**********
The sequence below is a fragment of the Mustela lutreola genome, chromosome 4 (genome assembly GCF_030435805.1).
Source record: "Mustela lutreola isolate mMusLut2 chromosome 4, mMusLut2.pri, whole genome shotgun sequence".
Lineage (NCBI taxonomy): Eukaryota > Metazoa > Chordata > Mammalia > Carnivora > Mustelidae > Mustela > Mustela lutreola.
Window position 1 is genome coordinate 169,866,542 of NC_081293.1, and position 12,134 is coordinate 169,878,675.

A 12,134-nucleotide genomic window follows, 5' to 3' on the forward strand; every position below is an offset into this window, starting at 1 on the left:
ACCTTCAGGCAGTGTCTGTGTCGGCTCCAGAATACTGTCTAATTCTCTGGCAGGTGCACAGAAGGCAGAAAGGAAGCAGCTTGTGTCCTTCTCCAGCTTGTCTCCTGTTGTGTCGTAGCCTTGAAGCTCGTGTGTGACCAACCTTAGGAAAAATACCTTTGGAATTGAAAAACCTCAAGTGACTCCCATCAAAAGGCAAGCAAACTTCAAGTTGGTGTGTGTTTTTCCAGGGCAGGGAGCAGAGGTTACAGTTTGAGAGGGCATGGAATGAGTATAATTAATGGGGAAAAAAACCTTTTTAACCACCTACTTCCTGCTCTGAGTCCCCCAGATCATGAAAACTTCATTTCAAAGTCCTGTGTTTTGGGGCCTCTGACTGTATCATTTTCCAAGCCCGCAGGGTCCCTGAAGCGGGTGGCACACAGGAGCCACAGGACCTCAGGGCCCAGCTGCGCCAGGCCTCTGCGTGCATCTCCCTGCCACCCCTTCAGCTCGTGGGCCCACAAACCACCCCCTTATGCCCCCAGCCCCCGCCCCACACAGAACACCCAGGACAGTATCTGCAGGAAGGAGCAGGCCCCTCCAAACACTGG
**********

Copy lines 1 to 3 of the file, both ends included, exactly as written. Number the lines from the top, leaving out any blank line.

The sequence below is a fragment of the Mustela lutreola genome, chromosome 4 (genome assembly GCF_030435805.1).
Source record: "Mustela lutreola isolate mMusLut2 chromosome 4, mMusLut2.pri, whole genome shotgun sequence".
Lineage (NCBI taxonomy): Eukaryota > Metazoa > Chordata > Mammalia > Carnivora > Mustelidae > Mustela > Mustela lutreola.